The United Kingdom's capital and largest city is London, a global city and financial centre with an urban area population of 10.3 million. Other major urban areas in the UK include Greater Manchester, the West Midlands and West Yorkshire conurbations, Greater Glasgow and the Liverpool Built-up Area; the United Kingdom consists of four constituent countries: England, Scotland and Northern Ireland. Their capitals are London, Edinburgh and Belfast, respectively. Apart from England, the countries have their own devolved governments, each with varying powers, but such power is delegated by the Parliament of the United Kingdom, which may enact laws unilaterally altering or abolishing devolution; the nearby Isle of Man, Bailiwick of Guernsey and Bailiwick of Jersey are not part of the UK, being Crown dependencies with the British Government responsible for defence and international representation. The medieval conquest and subsequent annexation of Wales by the Kingdom of England, followed by the union between England and Scotland in 1707 to form the Kingdom of Great Britain, the union in 1801 of Great Britain with the Kingdom of Ireland created the United Kingdom of Great Britain and Ireland.
Five-sixths of Ireland seceded from the UK in 1922, leaving the present formulation of the United Kingdom of Great Britain and Northern Ireland. There are fourteen British Overseas Territories, the remnants of the British Empire which, at its height in the 1920s, encompassed a quarter of the world's land mass and was the largest empire in history. British influence can be observed in the language and political systems of many of its former colonies; the United Kingdom is a developed country and has the world's fifth-largest economy by nominal GDP and ninth-largest economy by purchasing power parity. It has a high-income economy and has a high Human Development Index rating, ranking 14th in the world, it was the world's first industrialised country and the world's foremost power during the 19th and early 20th centuries. The UK remains a great power, with considerable economic, military and political influence internationally, it is sixth in military expenditure in the world. It has been a permanent member of the United Nations Security Council since its first session in 1946.
It has been a leading member state of the European Union and its predecessor, the European Economic Community, since 1973. The United Kingdom is a member of the Commonwealth of Nations, the Council of Europe, the G7, the G20, NATO, the Organisation for Economic Co-operation and Development and the World Trade Organization; the 1707 Acts of Union declared that the kingdoms of England and Scotland were "United into One Kingdom by the Name of Great Britain". The term "United Kingdom" has been used as a description for the former kingdom of Great Britain, although its official name from 1707 to 1800 was "Great Britain"; the Acts of Union 1800 united the kingdom of Great Britain and the kingdom of Ireland in 1801, forming the United Kingdom of Great Britain and Ireland. Following the partition of Ireland and the independence of the Irish Free State in 1922, which left Northern Ireland as the only part of the island of Ireland within the United Kingdom, the name was changed to the "United Kingdom of Great Britain and Northern Ireland".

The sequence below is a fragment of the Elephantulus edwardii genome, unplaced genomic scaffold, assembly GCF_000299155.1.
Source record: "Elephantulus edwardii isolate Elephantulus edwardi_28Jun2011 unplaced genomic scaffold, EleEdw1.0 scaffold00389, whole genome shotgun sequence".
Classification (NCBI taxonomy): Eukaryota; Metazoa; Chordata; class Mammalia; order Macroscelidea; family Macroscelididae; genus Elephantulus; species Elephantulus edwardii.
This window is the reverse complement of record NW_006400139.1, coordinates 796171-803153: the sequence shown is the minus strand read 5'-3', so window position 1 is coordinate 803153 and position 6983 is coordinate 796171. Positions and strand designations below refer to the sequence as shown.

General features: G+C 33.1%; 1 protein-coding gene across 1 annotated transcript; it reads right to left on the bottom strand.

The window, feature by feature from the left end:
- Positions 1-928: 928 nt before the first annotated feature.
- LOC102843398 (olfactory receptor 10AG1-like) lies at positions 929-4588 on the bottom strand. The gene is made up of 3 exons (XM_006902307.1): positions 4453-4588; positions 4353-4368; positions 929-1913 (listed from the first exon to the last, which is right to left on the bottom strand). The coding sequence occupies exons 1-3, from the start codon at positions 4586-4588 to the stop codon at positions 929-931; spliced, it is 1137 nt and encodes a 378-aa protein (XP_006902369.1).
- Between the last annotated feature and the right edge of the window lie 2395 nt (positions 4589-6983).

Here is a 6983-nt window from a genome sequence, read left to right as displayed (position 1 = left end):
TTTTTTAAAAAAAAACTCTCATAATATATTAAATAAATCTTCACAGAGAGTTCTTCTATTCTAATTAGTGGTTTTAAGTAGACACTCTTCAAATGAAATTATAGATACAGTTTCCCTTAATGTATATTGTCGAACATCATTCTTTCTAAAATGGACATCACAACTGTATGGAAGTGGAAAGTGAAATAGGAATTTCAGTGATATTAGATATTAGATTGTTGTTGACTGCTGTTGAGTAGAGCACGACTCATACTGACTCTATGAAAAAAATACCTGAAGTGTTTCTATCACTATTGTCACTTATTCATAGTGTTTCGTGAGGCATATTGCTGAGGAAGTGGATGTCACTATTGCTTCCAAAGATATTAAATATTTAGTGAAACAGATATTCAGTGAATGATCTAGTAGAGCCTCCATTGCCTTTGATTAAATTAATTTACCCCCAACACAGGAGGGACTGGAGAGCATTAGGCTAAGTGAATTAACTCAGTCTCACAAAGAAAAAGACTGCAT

Although the United Kingdom is a sovereign country, Scotland and Northern Ireland are widely referred to as countries. The UK Prime Minister's website has used the phrase "countries within a country" to describe the United Kingdom; some statistical summaries, such as those for the twelve NUTS 1 regions of the United Kingdom refer to Scotland and Northern Ireland as "regions". Northern Ireland is referred to as a "province". With regard to Northern Ireland, the descriptive name used "can be controversial, with the choice revealing one's political preferences"; the term "Great Britain" conventionally refers to the island of Great Britain, or politically to England and Wales in combination. However, it is sometimes used as a loose synonym for the United Kingdom as a whole; the term "Britain" is used both as a synonym for Great Britain, as a synonym for the United Kingdom. Usage is mixed, with the BBC preferring to use Britain as shorthand only for Great Britain and the UK Government, while accepting that both terms refer to the United K